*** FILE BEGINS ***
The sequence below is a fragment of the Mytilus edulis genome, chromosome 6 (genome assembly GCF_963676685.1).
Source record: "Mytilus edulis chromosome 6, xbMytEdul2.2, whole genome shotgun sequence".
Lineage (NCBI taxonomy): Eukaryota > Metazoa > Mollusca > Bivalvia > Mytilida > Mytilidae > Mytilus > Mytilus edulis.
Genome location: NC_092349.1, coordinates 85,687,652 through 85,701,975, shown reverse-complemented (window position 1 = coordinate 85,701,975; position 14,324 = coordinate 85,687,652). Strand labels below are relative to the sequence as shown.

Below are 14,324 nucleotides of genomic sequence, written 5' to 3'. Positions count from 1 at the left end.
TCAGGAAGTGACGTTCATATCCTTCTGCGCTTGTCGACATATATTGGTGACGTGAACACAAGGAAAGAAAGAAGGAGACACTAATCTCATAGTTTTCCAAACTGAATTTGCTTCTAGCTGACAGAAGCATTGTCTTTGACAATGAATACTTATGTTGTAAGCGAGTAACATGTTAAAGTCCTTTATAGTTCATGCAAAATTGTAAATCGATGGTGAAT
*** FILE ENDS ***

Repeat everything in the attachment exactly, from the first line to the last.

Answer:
The sequence below is a fragment of the Mytilus edulis genome, chromosome 6 (genome assembly GCF_963676685.1).
Source record: "Mytilus edulis chromosome 6, xbMytEdul2.2, whole genome shotgun sequence".
Lineage (NCBI taxonomy): Eukaryota > Metazoa > Mollusca > Bivalvia > Mytilida > Mytilidae > Mytilus > Mytilus edulis.
Genome location: NC_092349.1, coordinates 85,687,652 through 85,701,975, shown reverse-complemented (window position 1 = coordinate 85,701,975; position 14,324 = coordinate 85,687,652). Strand labels below are relative to the sequence as shown.

Below are 14,324 nucleotides of genomic sequence, written 5' to 3'. Positions count from 1 at the left end.
TCAGGAAGTGACGTTCATATCCTTCTGCGCTTGTCGACATATATTGGTGACGTGAACACAAGGAAAGAAAGAAGGAGACACTAATCTCATAGTTTTCCAAACTGAATTTGCTTCTAGCTGACAGAAGCATTGTCTTTGACAATGAATACTTATGTTGTAAGCGAGTAACATGTTAAAGTCCTTTATAGTTCATGCAAAATTGTAAATCGATGGTGAAT